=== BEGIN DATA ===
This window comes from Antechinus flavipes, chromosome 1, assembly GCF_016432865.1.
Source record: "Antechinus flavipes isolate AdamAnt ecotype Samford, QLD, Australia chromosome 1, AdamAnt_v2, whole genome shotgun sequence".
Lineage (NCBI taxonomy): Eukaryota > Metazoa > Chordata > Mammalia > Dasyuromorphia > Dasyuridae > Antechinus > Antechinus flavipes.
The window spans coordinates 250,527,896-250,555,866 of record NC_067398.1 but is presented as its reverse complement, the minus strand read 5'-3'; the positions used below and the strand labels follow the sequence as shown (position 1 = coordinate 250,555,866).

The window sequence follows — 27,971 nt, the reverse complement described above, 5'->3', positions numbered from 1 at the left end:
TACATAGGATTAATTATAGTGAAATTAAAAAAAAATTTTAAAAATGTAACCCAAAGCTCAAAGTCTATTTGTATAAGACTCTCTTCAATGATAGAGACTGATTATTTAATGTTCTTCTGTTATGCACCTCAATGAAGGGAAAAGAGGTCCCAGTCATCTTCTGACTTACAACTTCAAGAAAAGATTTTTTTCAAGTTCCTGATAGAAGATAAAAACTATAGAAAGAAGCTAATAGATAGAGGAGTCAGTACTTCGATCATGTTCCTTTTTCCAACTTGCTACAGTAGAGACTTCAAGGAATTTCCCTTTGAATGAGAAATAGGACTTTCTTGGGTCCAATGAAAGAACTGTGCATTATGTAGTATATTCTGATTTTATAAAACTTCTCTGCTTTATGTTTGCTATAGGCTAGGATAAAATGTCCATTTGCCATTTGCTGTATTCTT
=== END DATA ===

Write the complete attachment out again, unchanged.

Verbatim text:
This window comes from Antechinus flavipes, chromosome 1, assembly GCF_016432865.1.
Source record: "Antechinus flavipes isolate AdamAnt ecotype Samford, QLD, Australia chromosome 1, AdamAnt_v2, whole genome shotgun sequence".
Lineage (NCBI taxonomy): Eukaryota > Metazoa > Chordata > Mammalia > Dasyuromorphia > Dasyuridae > Antechinus > Antechinus flavipes.
The window spans coordinates 250,527,896-250,555,866 of record NC_067398.1 but is presented as its reverse complement, the minus strand read 5'-3'; the positions used below and the strand labels follow the sequence as shown (position 1 = coordinate 250,555,866).

The window sequence follows — 27,971 nt, the reverse complement described above, 5'->3', positions numbered from 1 at the left end:
TACATAGGATTAATTATAGTGAAATTAAAAAAAAATTTTAAAAATGTAACCCAAAGCTCAAAGTCTATTTGTATAAGACTCTCTTCAATGATAGAGACTGATTATTTAATGTTCTTCTGTTATGCACCTCAATGAAGGGAAAAGAGGTCCCAGTCATCTTCTGACTTACAACTTCAAGAAAAGATTTTTTTCAAGTTCCTGATAGAAGATAAAAACTATAGAAAGAAGCTAATAGATAGAGGAGTCAGTACTTCGATCATGTTCCTTTTTCCAACTTGCTACAGTAGAGACTTCAAGGAATTTCCCTTTGAATGAGAAATAGGACTTTCTTGGGTCCAATGAAAGAACTGTGCATTATGTAGTATATTCTGATTTTATAAAACTTCTCTGCTTTATGTTTGCTATAGGCTAGGATAAAATGTCCATTTGCCATTTGCTGTATTCTT